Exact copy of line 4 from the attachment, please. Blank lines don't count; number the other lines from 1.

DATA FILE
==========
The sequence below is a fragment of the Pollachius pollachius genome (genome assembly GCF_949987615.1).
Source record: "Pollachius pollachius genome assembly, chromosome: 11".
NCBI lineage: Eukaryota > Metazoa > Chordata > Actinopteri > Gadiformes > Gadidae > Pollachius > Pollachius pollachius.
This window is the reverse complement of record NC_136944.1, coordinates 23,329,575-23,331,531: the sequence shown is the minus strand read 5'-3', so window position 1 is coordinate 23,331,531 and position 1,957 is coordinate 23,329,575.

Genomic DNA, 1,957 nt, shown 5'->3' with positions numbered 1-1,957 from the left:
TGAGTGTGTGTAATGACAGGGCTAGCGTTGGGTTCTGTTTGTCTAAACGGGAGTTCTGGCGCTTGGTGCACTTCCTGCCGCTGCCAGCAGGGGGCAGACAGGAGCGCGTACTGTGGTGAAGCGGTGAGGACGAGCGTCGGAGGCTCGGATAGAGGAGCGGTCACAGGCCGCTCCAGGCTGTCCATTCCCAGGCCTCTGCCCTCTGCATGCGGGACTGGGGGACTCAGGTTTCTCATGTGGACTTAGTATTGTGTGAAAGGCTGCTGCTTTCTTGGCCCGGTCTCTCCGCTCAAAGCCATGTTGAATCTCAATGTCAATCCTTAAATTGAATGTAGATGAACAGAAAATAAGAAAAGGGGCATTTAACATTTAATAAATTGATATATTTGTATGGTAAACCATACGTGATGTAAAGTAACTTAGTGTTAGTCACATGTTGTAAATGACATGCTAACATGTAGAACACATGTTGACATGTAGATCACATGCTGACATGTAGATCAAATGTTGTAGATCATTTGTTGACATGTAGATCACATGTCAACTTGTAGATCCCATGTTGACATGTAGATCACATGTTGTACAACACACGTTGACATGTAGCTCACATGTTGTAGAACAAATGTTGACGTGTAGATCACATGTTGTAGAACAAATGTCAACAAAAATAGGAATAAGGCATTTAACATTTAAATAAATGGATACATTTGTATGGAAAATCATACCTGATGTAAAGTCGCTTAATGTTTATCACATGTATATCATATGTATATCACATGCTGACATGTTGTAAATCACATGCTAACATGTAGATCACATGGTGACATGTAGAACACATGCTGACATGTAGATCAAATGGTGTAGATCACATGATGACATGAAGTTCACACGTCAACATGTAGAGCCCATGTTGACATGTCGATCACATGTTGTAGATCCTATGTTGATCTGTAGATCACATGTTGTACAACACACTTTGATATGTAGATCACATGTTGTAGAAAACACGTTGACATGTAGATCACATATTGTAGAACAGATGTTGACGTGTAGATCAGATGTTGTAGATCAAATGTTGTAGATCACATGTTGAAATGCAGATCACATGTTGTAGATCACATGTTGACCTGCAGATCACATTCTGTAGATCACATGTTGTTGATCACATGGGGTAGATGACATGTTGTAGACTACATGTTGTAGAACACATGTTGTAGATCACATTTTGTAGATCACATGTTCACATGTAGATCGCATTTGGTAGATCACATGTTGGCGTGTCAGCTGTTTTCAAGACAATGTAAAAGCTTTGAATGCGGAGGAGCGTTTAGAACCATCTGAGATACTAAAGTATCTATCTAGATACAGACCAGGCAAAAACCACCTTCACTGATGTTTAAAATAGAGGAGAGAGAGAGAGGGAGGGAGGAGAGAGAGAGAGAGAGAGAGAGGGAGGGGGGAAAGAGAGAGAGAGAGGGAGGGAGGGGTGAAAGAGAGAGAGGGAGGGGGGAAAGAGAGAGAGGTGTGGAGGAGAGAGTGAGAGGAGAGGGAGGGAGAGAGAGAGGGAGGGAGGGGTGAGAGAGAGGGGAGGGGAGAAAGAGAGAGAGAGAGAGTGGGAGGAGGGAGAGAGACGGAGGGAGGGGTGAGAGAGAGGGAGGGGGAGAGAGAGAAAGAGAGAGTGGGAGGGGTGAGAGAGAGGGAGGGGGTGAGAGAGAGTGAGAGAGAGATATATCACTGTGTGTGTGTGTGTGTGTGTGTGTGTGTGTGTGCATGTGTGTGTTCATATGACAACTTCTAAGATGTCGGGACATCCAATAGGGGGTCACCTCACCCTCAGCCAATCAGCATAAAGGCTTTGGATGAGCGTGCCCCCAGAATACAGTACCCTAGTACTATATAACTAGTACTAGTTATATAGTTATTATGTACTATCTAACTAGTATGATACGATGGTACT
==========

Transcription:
This window is the reverse complement of record NC_136944.1, coordinates 23,329,575-23,331,531: the sequence shown is the minus strand read 5'-3', so window position 1 is coordinate 23,331,531 and position 1,957 is coordinate 23,329,575.